The other argument regarding creationist theology I see as little more than a diversionary tactic on the part of right leaning radicals who refuse to examine the actions of their ancestors and the consequential benefits that they have inherited, hence shielding their own conscience from the truth of ethical reasoning. Whether it be 226, 7000 or 50000 years, the time since British settlement is irrelevant. What is relevant is the manner in which control of this land was wrested away from a people who considered this to be their tribal lands. One comment on the Gosford post mentioned that “settled” is different to occupied”. Frankly, I find the comment quite insulting. The land that we call Australia was occupied by kangaroos, wallabies and dingoes when British settlers arrived; with that one comment, “occupied” consigns Indigenous Australians back in that insidious category of fauna, a category that allowed them to be excluded being counted toward tallies of population for census data, seats in the senate and exiled them from mainstream society and was not properly abolished from the Australian Constitution until the referendum of 1967.
Whether one accepts creationism or not, the reality remains that Australia was inhabited by a race of people who considered this land to be their own both spiritually and territorially when British settlers first arrived. If you accept that the earth is only 7000 years old, then that means God placed them here first, before anyone else arrived. If you accept the most recent archaeological thought, then homo sapiens sapiens began on this continent, which we now call Australia, with the Aborigines, not in Africa and again, here long before British settlers arrived. However, you look at things, regardless of the arguments based upon theology or archaeology, this continent was settled and “owned” by humans known as Australia’s Aborigines long before the British, Dutch or Portuguese ever reached these shores.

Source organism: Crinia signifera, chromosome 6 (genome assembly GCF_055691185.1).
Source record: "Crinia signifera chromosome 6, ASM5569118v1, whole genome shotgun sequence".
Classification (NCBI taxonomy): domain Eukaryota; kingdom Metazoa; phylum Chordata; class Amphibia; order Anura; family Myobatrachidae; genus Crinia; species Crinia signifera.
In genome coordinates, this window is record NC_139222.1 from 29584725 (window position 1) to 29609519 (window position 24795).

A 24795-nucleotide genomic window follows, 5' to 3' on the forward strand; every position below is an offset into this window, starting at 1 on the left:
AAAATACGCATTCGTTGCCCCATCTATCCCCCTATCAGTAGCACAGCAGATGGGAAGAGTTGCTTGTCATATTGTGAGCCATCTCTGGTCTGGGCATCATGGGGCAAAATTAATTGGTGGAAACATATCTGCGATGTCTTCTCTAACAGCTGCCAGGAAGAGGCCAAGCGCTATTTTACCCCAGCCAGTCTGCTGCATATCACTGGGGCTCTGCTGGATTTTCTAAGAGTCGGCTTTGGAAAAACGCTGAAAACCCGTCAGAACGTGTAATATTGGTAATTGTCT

Accepting and honouring that the indigenous people of Australia have a soul connection with this land that extends well beyond that of people of non-Indigenous heritage should pose no threat to anyone person’s identity. We are all influenced by our heritage. The ego is tightly bound to our knowledge of our heritage. By denying the indigenous people of Australia their connection to land and calling them Other, we condemn them to an eternity in which they become stateless and hence, less than human, denied the most basic of rights – belonging. Surely we can simply share with our indigenous countrymen and women and allow them the space to be who and what they are without needing to devalue their humanity by implying that their forebears were less than ours, by saying that this land was terra nullius. Terra nullius is a myth generated in 1979 that needs to be corrected.
Tony Abbott purports to be a man concerned about indigenous affairs. And yet his comment last week demonstrates a psyche mired in self-righteous rhetoric that for reasons I fail comprehend see acceptance of the Other in our community as dangerous to himself and society. What Abbott and those like him need to understand is that it is not the indigenous who are Other, but the descendants of settlers and immigrants. White settlement may have brought great advancement to this land, but it also took the lives and peace of many people who have received limited acknowledgement and virtually no compensation for their loss. Reconciliation and inclusion begins with acceptance of this single point. If we are unable to build this bridge as a society with the First Australians, how can we ever expect to triumph over the multi-cultural challenges that threaten the peace of this nation in the future?